"I cannot imagine how this could be true; therefore, it must be false."
Assumption that if an argument for some conclusion is fallacious, the conclusion must also be false.
A claimed authority's support is used as evidence for an argument's conclusion.
Assuming that something which is true of a thing must also be true of some or all of its parts (reverse of the Fallacy of Composition).
Assuming that something true of part of the whole must also be true of the whole.
"I shall never be ashamed of citing a bad author if the line is good." - Seneca
The consequence of the phenomenon is claimed to be its root cause. Example: "Sue is lethargic and has poor hygiene habits, therefore, she is depressed." (In other words, Sue is depressed because she's lethargic and has poor hygiene habits.) Here, the consequences (lethargy, poor hygiene) of the phenomenon (depression) are being claimed as the root …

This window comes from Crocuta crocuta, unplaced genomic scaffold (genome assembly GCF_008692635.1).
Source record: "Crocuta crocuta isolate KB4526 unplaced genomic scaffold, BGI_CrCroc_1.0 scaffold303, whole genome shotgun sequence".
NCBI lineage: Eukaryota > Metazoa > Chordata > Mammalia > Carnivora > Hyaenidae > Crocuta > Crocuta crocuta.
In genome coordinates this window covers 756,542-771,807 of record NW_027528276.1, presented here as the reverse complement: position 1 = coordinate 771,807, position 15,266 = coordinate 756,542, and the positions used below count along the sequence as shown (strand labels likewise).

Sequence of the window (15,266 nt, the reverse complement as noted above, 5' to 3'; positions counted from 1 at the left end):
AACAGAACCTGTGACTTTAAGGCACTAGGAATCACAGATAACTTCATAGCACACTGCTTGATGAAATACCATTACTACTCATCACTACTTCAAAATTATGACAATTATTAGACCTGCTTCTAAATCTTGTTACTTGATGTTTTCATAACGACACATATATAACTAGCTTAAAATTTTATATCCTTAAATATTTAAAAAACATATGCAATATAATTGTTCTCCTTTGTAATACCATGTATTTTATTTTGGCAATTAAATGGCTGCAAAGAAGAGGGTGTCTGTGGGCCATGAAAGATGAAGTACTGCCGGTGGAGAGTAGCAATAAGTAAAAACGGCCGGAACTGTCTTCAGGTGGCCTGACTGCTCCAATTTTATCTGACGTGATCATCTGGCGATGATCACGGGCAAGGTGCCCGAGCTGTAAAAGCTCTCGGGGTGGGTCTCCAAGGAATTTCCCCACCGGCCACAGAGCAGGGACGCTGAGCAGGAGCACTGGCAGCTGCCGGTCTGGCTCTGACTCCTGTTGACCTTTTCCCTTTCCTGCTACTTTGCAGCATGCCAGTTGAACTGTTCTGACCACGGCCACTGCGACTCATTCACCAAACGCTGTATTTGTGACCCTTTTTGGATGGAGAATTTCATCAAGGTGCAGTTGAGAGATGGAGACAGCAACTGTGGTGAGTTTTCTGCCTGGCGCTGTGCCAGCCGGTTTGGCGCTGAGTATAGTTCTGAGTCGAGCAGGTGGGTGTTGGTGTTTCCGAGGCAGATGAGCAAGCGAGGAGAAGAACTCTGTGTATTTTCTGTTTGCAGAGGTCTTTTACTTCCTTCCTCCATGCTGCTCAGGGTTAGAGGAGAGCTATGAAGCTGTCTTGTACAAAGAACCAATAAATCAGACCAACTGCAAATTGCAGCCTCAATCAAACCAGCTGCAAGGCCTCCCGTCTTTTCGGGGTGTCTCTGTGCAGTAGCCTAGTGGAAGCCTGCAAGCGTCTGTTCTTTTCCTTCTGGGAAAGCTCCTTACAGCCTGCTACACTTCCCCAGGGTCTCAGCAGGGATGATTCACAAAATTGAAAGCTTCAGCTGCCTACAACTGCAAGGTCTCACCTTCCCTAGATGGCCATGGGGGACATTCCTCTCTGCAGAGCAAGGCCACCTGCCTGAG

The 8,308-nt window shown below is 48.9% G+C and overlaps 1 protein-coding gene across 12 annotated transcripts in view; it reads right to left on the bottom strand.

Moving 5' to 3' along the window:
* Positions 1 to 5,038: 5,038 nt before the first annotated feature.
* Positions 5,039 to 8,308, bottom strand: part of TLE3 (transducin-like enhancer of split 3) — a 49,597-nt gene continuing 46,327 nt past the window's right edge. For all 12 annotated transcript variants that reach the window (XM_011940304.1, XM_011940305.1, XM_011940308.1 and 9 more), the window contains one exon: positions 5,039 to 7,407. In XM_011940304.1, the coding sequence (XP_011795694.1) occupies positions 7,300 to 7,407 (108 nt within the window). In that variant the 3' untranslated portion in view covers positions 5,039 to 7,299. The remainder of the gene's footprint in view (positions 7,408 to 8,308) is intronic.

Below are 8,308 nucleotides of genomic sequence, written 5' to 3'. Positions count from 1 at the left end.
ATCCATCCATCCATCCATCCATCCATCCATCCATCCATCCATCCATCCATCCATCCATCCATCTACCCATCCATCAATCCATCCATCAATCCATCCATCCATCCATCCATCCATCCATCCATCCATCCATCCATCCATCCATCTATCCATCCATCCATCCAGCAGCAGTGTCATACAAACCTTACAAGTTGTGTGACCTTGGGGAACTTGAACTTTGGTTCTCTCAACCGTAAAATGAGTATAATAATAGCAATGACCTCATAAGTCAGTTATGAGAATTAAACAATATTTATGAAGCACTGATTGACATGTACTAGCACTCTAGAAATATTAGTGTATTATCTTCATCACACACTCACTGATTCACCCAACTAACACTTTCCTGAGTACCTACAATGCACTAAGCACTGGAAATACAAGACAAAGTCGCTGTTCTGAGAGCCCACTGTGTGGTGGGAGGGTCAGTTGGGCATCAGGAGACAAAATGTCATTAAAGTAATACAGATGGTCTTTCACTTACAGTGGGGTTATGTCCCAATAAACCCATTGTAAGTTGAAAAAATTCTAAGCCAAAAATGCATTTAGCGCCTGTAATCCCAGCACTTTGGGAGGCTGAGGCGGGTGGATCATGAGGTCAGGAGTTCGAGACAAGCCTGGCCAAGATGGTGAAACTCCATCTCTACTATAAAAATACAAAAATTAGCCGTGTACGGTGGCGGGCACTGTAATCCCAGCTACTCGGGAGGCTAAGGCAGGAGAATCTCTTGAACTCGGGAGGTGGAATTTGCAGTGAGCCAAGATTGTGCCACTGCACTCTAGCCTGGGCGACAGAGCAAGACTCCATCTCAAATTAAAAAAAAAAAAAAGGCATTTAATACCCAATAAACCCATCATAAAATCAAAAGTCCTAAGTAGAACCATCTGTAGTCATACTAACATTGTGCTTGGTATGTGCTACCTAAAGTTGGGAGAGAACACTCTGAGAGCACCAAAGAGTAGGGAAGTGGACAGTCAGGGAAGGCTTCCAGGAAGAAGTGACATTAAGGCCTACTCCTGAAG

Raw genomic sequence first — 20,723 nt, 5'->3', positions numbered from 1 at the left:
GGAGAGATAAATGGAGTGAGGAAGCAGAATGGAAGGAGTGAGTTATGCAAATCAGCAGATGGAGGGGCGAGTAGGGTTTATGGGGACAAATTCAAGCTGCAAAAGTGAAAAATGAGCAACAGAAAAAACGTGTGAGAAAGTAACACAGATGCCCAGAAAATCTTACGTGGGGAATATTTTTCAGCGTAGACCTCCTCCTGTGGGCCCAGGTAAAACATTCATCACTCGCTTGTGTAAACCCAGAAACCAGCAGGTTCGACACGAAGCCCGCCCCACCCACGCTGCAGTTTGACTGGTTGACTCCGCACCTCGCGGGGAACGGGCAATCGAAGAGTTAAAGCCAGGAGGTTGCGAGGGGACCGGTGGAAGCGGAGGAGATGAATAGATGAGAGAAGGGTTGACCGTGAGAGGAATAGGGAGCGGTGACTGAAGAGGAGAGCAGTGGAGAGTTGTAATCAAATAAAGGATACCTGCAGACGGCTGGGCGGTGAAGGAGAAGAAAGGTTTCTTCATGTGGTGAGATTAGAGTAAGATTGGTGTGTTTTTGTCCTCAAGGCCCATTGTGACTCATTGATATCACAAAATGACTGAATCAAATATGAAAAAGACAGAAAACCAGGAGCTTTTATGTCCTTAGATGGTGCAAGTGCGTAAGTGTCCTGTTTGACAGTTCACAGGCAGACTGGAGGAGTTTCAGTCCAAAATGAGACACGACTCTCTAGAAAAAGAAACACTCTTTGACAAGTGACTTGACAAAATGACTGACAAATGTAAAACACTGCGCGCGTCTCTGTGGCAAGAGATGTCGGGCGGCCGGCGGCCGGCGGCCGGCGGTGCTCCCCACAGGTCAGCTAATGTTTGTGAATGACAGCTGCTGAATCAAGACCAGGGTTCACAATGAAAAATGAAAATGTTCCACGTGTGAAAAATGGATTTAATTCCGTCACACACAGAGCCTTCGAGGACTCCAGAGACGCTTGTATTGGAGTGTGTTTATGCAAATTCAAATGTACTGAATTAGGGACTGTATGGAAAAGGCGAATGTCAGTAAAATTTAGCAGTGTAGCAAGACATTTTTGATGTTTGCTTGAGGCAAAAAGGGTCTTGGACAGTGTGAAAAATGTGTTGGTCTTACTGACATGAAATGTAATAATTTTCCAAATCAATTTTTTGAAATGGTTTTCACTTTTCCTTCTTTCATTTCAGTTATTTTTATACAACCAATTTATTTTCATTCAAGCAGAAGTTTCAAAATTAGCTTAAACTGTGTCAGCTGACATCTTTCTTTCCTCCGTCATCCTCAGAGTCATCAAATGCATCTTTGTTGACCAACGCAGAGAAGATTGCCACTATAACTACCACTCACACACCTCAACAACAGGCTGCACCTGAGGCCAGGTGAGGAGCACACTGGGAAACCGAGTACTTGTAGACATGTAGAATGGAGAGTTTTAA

Assuming that because there is a lack of textual or spoken evidence from an authoritative source, a certain claim is true, or vice versa.
Ever been stuck in an argument, knowing that the other person's logic is faulty, but not knowing exactly why or how?